Update the Bottle Bill
IT’S ABOUT TIME—Because the current Bottle Bill doesn’t cover things like sports drinks, bottled water and iced tea, every year we end up throwing away over a billion bottles — enough to fill Fenway to the Monster seats. These bottles end up in incinerators and landfills, and as litter in our city streets, parks and beaches.
HELP INCREASE RECYCLING, DECREASE WASTE
Back in 1982, MASSPIRG led the fight to pass the original Bottle Bill. As a result of this first statewide recycling program, today, 80% of bottles and cans covered under the Bottle Bill are recycled instead of buried or burned.
But only 20% of containers not covered under this deposit law end up being recycled. That adds up to more than 1 billion water, energy and sports drink bottles per year that get thrown in our landfills or burned in incinerators.
STANDING UP TO THE BEVERAGE INDUSTRY
The updated bill that would add these new containers has been blocked for the past 13 years by big business — like the supermarkets, liquor retailers and distributors that don't want any responsibility for the mess these littered containers make.
It’s high time our leaders stop delaying at the behest of big business interests and bring this commonsense recycling expansion bill up for a vote.
• The billion bottles per year that get buried or burned instead of recycled could fill Fenway Park to the Monster seats.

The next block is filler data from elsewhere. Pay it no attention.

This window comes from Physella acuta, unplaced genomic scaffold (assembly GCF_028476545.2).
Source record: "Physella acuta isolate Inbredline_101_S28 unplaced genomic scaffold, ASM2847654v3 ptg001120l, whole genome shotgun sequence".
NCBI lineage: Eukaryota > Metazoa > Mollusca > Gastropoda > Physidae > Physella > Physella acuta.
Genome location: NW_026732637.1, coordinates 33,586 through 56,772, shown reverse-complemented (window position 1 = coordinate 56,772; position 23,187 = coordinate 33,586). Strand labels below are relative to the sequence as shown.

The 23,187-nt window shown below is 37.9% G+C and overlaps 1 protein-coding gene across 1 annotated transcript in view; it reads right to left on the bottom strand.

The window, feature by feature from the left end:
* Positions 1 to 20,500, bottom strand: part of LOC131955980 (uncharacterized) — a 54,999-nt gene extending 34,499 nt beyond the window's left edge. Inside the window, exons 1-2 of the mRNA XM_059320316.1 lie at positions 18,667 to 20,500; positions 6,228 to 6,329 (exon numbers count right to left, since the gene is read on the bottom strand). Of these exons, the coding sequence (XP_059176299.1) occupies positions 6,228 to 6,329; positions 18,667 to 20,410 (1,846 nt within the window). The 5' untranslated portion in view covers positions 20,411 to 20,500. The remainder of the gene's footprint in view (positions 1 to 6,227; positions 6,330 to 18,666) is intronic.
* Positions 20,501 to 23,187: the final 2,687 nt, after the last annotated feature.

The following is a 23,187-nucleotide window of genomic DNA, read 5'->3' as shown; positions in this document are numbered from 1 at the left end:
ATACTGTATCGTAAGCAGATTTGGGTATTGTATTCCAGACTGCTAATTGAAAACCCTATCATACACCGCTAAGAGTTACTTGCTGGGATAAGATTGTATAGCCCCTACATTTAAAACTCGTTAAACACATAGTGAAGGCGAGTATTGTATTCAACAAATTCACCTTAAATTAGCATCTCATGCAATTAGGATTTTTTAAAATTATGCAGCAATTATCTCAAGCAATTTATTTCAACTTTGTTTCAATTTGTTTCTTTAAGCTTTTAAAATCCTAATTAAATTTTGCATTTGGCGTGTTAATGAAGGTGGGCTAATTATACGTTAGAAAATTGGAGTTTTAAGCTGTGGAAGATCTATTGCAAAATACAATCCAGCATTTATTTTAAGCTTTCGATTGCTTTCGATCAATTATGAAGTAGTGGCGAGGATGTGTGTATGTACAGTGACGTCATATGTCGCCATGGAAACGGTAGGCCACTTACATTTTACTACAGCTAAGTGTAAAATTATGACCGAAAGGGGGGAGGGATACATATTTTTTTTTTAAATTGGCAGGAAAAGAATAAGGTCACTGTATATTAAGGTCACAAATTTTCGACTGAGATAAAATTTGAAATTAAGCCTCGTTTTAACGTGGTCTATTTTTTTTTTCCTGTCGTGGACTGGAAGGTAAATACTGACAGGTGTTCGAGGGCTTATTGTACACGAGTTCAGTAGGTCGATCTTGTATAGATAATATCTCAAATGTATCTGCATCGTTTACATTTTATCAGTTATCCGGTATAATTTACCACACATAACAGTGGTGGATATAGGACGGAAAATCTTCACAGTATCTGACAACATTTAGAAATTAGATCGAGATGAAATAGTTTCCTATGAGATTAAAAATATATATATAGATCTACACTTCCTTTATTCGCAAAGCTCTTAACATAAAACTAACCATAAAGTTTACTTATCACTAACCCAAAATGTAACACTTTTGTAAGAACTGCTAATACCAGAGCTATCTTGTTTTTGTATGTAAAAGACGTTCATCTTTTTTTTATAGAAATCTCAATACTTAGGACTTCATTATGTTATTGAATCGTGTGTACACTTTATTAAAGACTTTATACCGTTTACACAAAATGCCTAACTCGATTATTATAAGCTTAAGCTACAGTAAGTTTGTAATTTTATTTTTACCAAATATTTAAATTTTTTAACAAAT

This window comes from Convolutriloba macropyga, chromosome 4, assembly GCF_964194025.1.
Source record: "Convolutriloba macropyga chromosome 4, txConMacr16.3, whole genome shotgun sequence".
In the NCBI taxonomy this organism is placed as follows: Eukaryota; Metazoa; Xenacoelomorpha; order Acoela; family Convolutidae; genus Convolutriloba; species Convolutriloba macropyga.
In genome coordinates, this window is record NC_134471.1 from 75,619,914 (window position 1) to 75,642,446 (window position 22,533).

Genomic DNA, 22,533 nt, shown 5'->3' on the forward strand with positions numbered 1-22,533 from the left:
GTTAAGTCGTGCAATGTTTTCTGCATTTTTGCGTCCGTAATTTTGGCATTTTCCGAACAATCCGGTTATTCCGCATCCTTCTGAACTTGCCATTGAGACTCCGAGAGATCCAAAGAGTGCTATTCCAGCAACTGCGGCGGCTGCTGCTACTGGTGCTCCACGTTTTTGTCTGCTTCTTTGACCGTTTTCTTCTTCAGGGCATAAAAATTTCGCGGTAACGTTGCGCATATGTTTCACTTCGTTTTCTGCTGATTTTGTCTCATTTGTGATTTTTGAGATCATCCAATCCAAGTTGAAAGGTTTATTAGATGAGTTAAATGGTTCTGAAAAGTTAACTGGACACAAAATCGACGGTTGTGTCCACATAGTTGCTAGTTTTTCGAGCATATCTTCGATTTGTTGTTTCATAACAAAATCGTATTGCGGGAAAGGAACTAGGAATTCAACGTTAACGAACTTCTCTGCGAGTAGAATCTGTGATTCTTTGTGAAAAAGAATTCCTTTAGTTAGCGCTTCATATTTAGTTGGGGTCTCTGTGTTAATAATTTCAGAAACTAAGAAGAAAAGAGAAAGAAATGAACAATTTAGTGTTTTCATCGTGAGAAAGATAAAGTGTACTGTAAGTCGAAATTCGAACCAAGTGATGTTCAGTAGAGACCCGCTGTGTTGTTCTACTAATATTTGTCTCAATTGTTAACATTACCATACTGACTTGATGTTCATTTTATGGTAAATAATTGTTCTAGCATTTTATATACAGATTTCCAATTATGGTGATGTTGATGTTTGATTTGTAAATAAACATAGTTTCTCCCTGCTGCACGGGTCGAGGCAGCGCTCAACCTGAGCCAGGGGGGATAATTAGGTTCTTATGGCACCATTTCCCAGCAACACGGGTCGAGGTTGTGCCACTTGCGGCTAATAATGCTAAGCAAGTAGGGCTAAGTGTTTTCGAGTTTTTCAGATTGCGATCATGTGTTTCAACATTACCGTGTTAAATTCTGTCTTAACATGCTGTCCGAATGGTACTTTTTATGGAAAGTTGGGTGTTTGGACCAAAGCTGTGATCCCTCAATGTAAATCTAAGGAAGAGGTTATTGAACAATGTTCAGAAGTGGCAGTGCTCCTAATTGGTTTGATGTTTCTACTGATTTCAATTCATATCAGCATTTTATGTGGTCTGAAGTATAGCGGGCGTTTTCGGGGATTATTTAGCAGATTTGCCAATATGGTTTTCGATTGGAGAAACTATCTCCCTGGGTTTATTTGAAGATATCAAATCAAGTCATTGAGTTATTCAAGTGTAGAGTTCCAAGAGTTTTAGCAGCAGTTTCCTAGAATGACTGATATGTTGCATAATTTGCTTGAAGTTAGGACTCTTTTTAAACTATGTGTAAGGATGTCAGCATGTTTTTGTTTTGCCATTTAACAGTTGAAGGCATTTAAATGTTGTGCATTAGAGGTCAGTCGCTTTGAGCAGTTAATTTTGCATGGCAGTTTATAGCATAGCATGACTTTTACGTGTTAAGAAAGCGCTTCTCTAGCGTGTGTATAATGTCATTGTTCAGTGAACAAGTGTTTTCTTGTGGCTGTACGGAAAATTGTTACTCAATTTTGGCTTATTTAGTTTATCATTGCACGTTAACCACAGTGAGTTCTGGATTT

• A recent survey showed that 77% of the public supports updating the Bottle Bill.
• A total of 208 of Massachusetts cities and towns endorse the Updated Bottle Bill.
HOW THE BOTTLE BILL WORKS
• Massachusetts retailers pay distributors a 5-cent deposit for each can or bottle purchased.
• When buying a beverage, the consumer pays the deposit to the retailer.
• The consumer gets the 5-cent deposit refunded when they return the can or bottle to the retail store, a redemption center or a reverse vending machine.
• The retailer recovers the deposit from the distributor, plus an additional handling fee of 2.25 cents for handling the empty bottles and cans. The end result: containers end up recycled and reused instead of thrown away.
• Not all consumers redeem their containers for the deposit. In Massachusetts, distributors and bottlers are required to turn over unclaimed deposits to the state. These funds used to go to the state’s Clean Environment Fund, which supported local and statewide recycling efforts. They now go into the state's General Fund instead.
MANY NEW CONTAINERS ARE NOT COVERED
• We need to update the Bottle Bill so that the deposit covers new containers.
• The handling fee needs to be increased to 3 cents so redemption centers can continue operating.
• We need to restore the dedicated Clean Environment Fund.
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You Can Help
We have the chance to increase recycling by a billion bottles per year by updating the Bottle Bill. Your support will give us the resources we need to convince our legislators to act.
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